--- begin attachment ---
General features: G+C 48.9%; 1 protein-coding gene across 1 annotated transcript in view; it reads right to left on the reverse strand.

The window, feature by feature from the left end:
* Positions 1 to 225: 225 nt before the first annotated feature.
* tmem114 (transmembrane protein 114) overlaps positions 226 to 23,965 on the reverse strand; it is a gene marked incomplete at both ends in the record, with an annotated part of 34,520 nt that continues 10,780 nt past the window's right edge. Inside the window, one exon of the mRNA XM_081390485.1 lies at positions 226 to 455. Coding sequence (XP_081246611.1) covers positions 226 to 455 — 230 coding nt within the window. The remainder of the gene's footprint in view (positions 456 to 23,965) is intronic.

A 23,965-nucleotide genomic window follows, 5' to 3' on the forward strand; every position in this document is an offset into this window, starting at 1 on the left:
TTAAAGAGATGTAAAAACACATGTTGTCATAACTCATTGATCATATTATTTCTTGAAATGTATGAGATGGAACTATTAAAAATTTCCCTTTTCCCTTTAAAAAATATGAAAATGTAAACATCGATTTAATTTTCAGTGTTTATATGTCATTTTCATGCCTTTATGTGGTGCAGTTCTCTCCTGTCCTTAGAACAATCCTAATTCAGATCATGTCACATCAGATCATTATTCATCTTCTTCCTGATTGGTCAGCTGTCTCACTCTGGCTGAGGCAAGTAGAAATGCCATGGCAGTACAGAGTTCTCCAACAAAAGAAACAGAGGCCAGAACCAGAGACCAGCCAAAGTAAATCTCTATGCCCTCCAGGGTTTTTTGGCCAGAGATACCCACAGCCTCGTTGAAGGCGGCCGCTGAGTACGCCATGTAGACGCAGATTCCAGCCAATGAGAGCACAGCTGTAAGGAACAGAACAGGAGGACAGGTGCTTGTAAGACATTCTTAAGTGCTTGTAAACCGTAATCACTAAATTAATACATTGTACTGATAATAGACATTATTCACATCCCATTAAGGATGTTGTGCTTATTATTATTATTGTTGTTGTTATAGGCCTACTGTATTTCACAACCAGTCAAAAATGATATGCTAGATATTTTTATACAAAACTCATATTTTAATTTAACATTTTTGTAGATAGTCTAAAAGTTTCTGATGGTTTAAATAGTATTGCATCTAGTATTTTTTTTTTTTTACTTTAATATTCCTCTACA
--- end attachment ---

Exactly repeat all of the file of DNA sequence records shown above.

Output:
General features: G+C 48.9%; 1 protein-coding gene across 1 annotated transcript in view; it reads right to left on the reverse strand.

The window, feature by feature from the left end:
* Positions 1 to 225: 225 nt before the first annotated feature.
* tmem114 (transmembrane protein 114) overlaps positions 226 to 23,965 on the reverse strand; it is a gene marked incomplete at both ends in the record, with an annotated part of 34,520 nt that continues 10,780 nt past the window's right edge. Inside the window, one exon of the mRNA XM_081390485.1 lies at positions 226 to 455. Coding sequence (XP_081246611.1) covers positions 226 to 455 — 230 coding nt within the window. The remainder of the gene's footprint in view (positions 456 to 23,965) is intronic.

A 23,965-nucleotide genomic window follows, 5' to 3' on the forward strand; every position in this document is an offset into this window, starting at 1 on the left:
TTAAAGAGATGTAAAAACACATGTTGTCATAACTCATTGATCATATTATTTCTTGAAATGTATGAGATGGAACTATTAAAAATTTCCCTTTTCCCTTTAAAAAATATGAAAATGTAAACATCGATTTAATTTTCAGTGTTTATATGTCATTTTCATGCCTTTATGTGGTGCAGTTCTCTCCTGTCCTTAGAACAATCCTAATTCAGATCATGTCACATCAGATCATTATTCATCTTCTTCCTGATTGGTCAGCTGTCTCACTCTGGCTGAGGCAAGTAGAAATGCCATGGCAGTACAGAGTTCTCCAACAAAAGAAACAGAGGCCAGAACCAGAGACCAGCCAAAGTAAATCTCTATGCCCTCCAGGGTTTTTTGGCCAGAGATACCCACAGCCTCGTTGAAGGCGGCCGCTGAGTACGCCATGTAGACGCAGATTCCAGCCAATGAGAGCACAGCTGTAAGGAACAGAACAGGAGGACAGGTGCTTGTAAGACATTCTTAAGTGCTTGTAAACCGTAATCACTAAATTAATACATTGTACTGATAATAGACATTATTCACATCCCATTAAGGATGTTGTGCTTATTATTATTATTGTTGTTGTTATAGGCCTACTGTATTTCACAACCAGTCAAAAATGATATGCTAGATATTTTTATACAAAACTCATATTTTAATTTAACATTTTTGTAGATAGTCTAAAAGTTTCTGATGGTTTAAATAGTATTGCATCTAGTATTTTTTTTTTTTTACTTTAATATTCCTCTACA